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Fiqh: Abdullh b. Masd planted it, Alqamah watered it, Ibrhm alNakhai harvested it, ammd threshed it, Abu anfah milled it, Abu
Ysuf kneaded it, and Muammad baked it. The rest of the people are
eating from his bread.
~ Imam Ibn bidn

Shaykh Dr. Muammad Abu l-Sayyid2
[What follows are a] few words about the anafi school of Fiqh, its imm, and its most
significant contributors.
The madhhab is attributed to al-Imm al-Aam (the Great Imm) Abu anfah al-Numn. He
was of Persian descent and lived in Iraq, where he established his school. He was among the
very early generations of scholars (mutaqaddimn). In fact, many count him as one of the Tbin
because he met some of the Companions. He was born in the year 80 A.H. [699 C.E.], and he
passed away in the year 150 A.H. [767 C.E.], the same year that Imam al-Shfi may Allah have
mercy on them both was born. Therefore it is said, One imm died, another imm was born.
Al-Imm al-Aam Abu anfah al-Numn held lessons in the mosque on all topics, which
hundreds of students attended. Some of these students remained with him for many years until
they qualified to give fatw. Others went on to become judges. Still others went on to train
students for the judiciary. Indeed, some of his students took up the position of Q al-Qut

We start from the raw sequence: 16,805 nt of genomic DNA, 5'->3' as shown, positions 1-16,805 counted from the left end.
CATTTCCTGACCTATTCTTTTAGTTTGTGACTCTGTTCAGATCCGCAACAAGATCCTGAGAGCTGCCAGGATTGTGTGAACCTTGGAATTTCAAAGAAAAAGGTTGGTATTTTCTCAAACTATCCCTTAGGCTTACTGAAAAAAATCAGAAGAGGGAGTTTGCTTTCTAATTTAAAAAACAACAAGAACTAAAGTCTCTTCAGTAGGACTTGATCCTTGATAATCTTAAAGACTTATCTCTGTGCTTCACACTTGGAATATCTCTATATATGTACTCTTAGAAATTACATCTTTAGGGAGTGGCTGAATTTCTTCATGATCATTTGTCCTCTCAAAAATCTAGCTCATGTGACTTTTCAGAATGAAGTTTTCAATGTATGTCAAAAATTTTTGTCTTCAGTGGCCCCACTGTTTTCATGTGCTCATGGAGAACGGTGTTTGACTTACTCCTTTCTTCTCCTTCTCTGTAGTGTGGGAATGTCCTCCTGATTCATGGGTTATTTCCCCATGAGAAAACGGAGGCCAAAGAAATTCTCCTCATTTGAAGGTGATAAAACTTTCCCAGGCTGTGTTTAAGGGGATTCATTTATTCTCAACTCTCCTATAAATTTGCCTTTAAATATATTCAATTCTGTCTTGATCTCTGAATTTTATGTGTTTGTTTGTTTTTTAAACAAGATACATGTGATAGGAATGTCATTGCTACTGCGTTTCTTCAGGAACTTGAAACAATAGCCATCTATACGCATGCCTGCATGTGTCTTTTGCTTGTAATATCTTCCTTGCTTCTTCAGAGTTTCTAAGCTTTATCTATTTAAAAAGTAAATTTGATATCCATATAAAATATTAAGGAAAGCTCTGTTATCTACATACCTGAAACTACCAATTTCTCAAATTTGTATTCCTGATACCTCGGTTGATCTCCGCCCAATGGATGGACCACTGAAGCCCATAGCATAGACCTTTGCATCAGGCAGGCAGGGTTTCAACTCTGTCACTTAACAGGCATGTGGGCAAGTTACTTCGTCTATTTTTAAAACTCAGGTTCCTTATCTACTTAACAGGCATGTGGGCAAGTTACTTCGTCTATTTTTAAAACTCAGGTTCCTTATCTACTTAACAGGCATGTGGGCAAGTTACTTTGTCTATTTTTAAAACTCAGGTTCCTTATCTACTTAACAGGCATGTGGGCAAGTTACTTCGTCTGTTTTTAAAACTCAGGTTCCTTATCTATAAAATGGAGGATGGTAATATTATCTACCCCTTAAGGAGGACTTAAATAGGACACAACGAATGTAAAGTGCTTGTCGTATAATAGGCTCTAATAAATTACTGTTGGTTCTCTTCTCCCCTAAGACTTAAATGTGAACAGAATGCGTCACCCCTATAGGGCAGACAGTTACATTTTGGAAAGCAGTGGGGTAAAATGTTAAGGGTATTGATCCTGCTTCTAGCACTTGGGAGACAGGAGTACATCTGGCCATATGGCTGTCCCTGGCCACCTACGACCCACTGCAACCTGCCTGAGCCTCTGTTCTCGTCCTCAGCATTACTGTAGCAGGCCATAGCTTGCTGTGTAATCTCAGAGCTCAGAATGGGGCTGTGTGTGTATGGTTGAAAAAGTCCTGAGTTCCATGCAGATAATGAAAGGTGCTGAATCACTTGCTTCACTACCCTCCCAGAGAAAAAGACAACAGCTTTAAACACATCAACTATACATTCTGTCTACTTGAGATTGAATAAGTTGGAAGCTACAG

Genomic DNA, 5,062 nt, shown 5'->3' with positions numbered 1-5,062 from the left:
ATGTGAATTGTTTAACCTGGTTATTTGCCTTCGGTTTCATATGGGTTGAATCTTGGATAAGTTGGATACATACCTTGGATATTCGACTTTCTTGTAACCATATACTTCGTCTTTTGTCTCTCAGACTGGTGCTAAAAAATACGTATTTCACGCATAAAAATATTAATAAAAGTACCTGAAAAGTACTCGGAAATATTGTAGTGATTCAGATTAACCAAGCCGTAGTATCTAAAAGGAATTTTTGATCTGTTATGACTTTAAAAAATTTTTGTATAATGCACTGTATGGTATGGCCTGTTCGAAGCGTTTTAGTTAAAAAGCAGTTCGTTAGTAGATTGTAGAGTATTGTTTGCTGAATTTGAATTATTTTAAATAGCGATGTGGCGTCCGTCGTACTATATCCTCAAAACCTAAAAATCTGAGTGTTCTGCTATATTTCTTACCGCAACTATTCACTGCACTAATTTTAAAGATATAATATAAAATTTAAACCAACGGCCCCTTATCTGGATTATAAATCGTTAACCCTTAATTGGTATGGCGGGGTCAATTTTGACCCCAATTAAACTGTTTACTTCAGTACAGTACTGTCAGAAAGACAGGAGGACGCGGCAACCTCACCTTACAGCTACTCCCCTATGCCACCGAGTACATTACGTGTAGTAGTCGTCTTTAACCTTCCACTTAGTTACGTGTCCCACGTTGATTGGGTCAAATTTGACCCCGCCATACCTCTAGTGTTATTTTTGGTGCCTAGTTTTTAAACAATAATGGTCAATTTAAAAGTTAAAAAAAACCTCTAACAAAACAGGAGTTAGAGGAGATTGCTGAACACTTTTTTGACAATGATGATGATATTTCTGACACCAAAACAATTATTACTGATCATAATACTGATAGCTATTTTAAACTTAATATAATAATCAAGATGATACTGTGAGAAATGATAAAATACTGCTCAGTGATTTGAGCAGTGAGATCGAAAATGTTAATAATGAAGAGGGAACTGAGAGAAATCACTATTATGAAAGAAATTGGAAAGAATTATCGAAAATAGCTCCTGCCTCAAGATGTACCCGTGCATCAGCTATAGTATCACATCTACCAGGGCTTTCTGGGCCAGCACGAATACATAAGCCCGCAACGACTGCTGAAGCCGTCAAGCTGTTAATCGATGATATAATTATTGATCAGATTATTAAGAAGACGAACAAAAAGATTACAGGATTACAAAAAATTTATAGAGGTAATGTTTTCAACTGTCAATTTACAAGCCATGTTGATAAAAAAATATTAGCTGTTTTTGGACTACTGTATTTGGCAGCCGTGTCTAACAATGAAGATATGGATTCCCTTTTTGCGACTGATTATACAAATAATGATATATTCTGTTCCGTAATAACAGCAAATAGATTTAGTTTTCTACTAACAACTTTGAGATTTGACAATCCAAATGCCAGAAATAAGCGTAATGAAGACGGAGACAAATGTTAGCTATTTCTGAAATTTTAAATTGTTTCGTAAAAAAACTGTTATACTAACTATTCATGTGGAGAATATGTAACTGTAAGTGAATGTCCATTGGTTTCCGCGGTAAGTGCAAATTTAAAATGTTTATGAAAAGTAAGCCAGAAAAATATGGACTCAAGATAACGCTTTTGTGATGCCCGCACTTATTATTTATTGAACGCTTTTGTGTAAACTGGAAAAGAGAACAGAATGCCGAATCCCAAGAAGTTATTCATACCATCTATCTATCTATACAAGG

(Chief Justice), namely Imam Abu Ysuf Yaqb b. Ibrhm.

This article was transcribed from a portion of a lecture given by the shaykh Muqaddimah f Ul al-Madhhab al-anafi Al-

Ikhtiyr 1 by AzharTV, and translated, by Shoaib A. Rasheed

The esteemed Shaykh Dr. Muammad Abu l-Sayyid is a contemporary anafi scholar at the University of al-Azhar


Imam Abu anfahs teaching method was one of discussion. He would present a legal case
for the students to hear, and they would discuss that case together, after which he would give
his opinion and his rebuttal of the opposing arguments. In this way, he would arrive at the
ruling of the case. This was how the madhhab came to be.
[The most important contributors of the anafi madhhab were Imam Abu anfahs two
principle students: Imam Abu Ysuf Yaqb b. Ibrhm and Imam Muammad b. asan alShaybni.]
Imam Abu Ysuf remained in the circle of Imam Abu anfah for a long time. Eventually he
advanced to the level of ijtihd mulaq (absolute or unrestricted ijtihd).3 As for Imam
Muammad, he only attended Abu anfahs classes for a few years because the imm passed
away when Imam Muammad was only eighteen years old. Nevertheless, Imam Muammad is